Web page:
Oregon, Over-sensitive

On the way back from the scenic graveyard, we walk the paths covered in fallen yellow leaves or pine needles through the campus, home. Groups of touring prospective students meander by, their tour guides in sweaters and nice shoes. They walk these paths, only to be met with the screams of crazed college students, begging mercy from their dorm rooms. The laughter of nearby (and probably high) students is audible, and the tour guards look exasperated.
They are trying to change their school’s reputation, and the students here are not happy about it. From the ravine that has become known for its tree covered spots, to the steps near the school’s most scenic pond, to the passageways in the halls of the school itself, the students are discussing, fiercely, the position that they have found themselves in.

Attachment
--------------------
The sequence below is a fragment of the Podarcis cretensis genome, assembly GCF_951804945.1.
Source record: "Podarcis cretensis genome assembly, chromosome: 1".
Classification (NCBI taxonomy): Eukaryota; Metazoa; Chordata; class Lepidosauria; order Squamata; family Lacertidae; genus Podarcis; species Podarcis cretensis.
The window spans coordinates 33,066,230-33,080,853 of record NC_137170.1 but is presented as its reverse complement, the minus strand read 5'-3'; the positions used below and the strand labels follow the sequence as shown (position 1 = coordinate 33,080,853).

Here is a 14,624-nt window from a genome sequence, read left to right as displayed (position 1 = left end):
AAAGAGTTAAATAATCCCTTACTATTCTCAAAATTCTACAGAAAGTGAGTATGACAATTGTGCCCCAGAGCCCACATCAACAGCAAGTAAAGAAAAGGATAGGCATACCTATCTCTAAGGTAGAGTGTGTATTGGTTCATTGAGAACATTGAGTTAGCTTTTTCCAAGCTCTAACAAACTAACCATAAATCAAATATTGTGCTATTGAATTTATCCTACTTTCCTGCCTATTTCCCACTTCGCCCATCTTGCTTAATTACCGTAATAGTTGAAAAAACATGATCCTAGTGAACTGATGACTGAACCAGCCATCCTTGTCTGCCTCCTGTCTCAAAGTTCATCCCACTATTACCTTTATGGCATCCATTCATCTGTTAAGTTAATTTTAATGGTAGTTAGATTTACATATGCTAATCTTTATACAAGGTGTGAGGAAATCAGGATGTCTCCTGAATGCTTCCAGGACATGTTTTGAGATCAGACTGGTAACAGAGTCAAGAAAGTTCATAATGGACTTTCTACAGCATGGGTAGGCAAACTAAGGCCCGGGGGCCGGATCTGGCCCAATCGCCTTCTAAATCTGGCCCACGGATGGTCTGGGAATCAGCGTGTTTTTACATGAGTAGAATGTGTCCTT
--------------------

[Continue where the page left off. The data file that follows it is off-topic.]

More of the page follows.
It is something of a wondrous sight, seeing students roused about something.


I came back here and the minute I hit the ground, I felt it. I felt it come in waves, hitting me harder than I thought it would. It felt like something was weighing me down, and I feel it now. For a second there, in Oregon, snuggled in warm and comfortable, I could breathe.
Maybe that’s all love is about, someone else to help you breathe.
He helps me breathe.

But now I’m crying. And I can’t stop. I’m emotional. There’s someone else sleeping in my bedroom, in the space I’ve come to call my own.


I’ve had twenty four hours to revive myself, and instead of feeling refreshed, I feel worse. My eyes are heavy, having released into the world so much pain last night, they themselves are feeling it now.